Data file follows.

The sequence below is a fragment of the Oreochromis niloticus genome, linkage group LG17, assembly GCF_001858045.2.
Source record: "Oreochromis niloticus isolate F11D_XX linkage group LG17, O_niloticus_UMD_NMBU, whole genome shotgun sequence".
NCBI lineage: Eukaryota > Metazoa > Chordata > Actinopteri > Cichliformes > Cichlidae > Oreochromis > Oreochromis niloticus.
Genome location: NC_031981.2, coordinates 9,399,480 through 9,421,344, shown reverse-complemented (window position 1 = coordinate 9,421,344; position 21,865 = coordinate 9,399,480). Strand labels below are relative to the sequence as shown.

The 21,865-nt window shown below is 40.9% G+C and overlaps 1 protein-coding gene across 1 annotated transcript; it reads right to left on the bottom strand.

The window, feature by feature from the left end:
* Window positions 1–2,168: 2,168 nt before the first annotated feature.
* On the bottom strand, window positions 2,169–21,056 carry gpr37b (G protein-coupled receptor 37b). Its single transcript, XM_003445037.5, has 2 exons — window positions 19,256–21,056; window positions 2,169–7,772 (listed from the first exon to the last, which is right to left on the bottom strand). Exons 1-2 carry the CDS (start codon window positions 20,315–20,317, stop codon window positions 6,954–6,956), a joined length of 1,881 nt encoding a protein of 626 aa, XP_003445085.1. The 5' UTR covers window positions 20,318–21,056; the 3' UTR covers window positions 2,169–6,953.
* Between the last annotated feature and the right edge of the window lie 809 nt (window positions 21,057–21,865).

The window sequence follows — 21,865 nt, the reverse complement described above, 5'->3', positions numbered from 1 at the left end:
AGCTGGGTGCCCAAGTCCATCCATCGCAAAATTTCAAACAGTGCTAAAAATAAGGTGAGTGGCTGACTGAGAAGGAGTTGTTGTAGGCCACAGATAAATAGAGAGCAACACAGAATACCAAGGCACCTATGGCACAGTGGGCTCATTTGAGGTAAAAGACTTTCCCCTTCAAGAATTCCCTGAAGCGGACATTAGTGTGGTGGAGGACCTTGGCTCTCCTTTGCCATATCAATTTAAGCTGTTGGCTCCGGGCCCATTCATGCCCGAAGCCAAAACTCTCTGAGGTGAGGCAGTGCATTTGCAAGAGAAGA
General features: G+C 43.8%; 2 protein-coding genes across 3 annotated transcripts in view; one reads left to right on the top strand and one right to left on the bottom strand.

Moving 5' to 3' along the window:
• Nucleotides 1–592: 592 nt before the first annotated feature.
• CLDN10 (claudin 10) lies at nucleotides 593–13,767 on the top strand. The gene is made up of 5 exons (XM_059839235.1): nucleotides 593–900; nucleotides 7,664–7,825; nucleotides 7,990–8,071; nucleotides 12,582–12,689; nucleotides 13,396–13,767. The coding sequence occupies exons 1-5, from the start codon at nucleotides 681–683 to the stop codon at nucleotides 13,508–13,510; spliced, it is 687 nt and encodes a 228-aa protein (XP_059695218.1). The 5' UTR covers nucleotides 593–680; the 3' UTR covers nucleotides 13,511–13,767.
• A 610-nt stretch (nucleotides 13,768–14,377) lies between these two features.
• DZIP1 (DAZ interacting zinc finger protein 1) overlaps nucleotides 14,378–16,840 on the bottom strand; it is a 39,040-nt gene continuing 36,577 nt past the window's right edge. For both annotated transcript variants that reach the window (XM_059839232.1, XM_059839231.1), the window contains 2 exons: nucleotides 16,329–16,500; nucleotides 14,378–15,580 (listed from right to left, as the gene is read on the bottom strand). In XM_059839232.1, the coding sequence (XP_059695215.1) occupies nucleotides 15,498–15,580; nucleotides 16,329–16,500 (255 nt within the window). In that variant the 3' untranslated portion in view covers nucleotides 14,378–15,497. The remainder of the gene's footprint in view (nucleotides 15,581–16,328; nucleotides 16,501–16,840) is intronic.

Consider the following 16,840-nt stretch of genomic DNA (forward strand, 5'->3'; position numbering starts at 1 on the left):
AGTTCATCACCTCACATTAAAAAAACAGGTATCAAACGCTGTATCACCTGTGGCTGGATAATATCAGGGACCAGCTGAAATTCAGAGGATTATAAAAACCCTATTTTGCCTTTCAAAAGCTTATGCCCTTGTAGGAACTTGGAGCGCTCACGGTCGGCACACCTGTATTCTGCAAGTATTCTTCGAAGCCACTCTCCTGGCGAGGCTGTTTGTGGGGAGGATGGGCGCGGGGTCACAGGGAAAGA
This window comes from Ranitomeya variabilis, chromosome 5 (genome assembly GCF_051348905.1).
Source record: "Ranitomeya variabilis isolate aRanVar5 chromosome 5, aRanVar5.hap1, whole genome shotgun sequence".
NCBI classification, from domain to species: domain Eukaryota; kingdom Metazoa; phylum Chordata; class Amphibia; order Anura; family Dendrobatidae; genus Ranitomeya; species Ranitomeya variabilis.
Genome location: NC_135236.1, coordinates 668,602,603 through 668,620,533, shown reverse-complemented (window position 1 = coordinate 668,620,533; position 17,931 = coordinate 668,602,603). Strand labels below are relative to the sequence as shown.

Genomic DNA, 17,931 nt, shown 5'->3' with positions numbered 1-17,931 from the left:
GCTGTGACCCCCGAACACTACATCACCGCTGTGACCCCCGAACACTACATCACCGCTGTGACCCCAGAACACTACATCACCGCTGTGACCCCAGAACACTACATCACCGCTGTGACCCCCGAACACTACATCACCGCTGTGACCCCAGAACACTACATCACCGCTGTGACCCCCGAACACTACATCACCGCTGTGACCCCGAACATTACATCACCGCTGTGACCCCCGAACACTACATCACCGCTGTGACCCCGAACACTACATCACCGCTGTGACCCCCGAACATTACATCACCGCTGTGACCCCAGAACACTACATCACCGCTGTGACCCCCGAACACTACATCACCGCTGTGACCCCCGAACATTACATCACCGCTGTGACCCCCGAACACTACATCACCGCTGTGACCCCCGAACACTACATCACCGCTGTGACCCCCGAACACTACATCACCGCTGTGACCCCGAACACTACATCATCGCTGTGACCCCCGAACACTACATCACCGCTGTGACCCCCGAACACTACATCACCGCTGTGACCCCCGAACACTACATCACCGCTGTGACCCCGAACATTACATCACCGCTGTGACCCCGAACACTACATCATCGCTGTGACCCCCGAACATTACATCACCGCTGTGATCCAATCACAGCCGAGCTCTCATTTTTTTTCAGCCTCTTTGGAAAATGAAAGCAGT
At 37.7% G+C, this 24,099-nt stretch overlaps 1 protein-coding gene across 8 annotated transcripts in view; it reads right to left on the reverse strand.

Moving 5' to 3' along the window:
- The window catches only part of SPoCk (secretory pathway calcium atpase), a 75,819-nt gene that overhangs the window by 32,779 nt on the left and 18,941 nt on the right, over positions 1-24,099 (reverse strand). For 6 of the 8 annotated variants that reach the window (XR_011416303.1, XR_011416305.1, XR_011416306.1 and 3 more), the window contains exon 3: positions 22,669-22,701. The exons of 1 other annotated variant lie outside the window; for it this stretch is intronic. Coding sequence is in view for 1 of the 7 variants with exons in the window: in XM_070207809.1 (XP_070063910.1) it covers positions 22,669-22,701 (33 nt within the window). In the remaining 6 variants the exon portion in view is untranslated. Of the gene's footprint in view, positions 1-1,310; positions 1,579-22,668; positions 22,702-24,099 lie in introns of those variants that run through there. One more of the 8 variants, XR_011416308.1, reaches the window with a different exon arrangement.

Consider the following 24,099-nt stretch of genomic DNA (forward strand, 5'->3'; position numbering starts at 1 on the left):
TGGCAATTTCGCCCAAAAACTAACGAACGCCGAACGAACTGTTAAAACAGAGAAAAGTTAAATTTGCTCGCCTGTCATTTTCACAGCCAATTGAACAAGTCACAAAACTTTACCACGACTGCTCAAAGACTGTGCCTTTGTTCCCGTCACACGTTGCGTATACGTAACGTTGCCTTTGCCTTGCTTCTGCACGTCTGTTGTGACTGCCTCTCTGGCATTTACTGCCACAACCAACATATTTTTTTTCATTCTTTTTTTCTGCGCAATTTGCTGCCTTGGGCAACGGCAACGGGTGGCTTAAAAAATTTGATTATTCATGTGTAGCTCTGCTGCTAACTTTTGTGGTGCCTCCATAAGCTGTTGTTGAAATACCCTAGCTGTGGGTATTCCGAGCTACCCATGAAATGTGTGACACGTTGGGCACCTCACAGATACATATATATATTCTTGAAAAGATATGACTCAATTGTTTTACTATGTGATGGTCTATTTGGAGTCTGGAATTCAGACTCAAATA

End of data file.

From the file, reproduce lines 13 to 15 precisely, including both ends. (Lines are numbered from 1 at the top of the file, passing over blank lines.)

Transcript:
Moving 5' to 3' along the window:
• Nucleotides 1–592: 592 nt before the first annotated feature.
• CLDN10 (claudin 10) lies at nucleotides 593–13,767 on the top strand. The gene is made up of 5 exons (XM_059839235.1): nucleotides 593–900; nucleotides 7,664–7,825; nucleotides 7,990–8,071; nucleotides 12,582–12,689; nucleotides 13,396–13,767. The coding sequence occupies exons 1-5, from the start codon at nucleotides 681–683 to the stop codon at nucleotides 13,508–13,510; spliced, it is 687 nt and encodes a 228-aa protein (XP_059695218.1). The 5' UTR covers nucleotides 593–680; the 3' UTR covers nucleotides 13,511–13,767.